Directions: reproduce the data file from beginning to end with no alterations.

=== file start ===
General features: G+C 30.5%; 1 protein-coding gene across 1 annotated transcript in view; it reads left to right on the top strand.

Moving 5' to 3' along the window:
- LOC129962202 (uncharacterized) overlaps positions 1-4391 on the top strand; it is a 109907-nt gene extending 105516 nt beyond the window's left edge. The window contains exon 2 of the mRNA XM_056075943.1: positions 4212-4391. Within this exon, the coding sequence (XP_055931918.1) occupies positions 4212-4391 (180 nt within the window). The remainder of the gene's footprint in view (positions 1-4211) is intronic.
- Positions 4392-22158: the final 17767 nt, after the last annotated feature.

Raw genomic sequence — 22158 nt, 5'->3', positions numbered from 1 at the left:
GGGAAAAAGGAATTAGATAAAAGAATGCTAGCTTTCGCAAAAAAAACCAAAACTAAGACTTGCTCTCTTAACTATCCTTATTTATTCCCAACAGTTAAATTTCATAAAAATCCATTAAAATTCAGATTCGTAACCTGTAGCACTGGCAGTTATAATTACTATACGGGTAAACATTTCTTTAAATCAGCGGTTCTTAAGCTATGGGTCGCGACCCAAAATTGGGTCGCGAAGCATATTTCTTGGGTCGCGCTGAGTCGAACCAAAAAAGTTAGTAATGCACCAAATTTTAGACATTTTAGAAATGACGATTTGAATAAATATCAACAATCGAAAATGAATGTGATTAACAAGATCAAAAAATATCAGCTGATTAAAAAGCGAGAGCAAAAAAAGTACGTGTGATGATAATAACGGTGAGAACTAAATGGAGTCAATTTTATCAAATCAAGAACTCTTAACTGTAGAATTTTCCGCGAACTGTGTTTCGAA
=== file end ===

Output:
General features: G+C 30.5%; 1 protein-coding gene across 1 annotated transcript in view; it reads left to right on the top strand.

Moving 5' to 3' along the window:
- LOC129962202 (uncharacterized) overlaps positions 1-4391 on the top strand; it is a 109907-nt gene extending 105516 nt beyond the window's left edge. The window contains exon 2 of the mRNA XM_056075943.1: positions 4212-4391. Within this exon, the coding sequence (XP_055931918.1) occupies positions 4212-4391 (180 nt within the window). The remainder of the gene's footprint in view (positions 1-4211) is intronic.
- Positions 4392-22158: the final 17767 nt, after the last annotated feature.

Raw genomic sequence — 22158 nt, 5'->3', positions numbered from 1 at the left:
GGGAAAAAGGAATTAGATAAAAGAATGCTAGCTTTCGCAAAAAAAACCAAAACTAAGACTTGCTCTCTTAACTATCCTTATTTATTCCCAACAGTTAAATTTCATAAAAATCCATTAAAATTCAGATTCGTAACCTGTAGCACTGGCAGTTATAATTACTATACGGGTAAACATTTCTTTAAATCAGCGGTTCTTAAGCTATGGGTCGCGACCCAAAATTGGGTCGCGAAGCATATTTCTTGGGTCGCGCTGAGTCGAACCAAAAAAGTTAGTAATGCACCAAATTTTAGACATTTTAGAAATGACGATTTGAATAAATATCAACAATCGAAAATGAATGTGATTAACAAGATCAAAAAATATCAGCTGATTAAAAAGCGAGAGCAAAAAAAGTACGTGTGATGATAATAACGGTGAGAACTAAATGGAGTCAATTTTATCAAATCAAGAACTCTTAACTGTAGAATTTTCCGCGAACTGTGTTTCGAA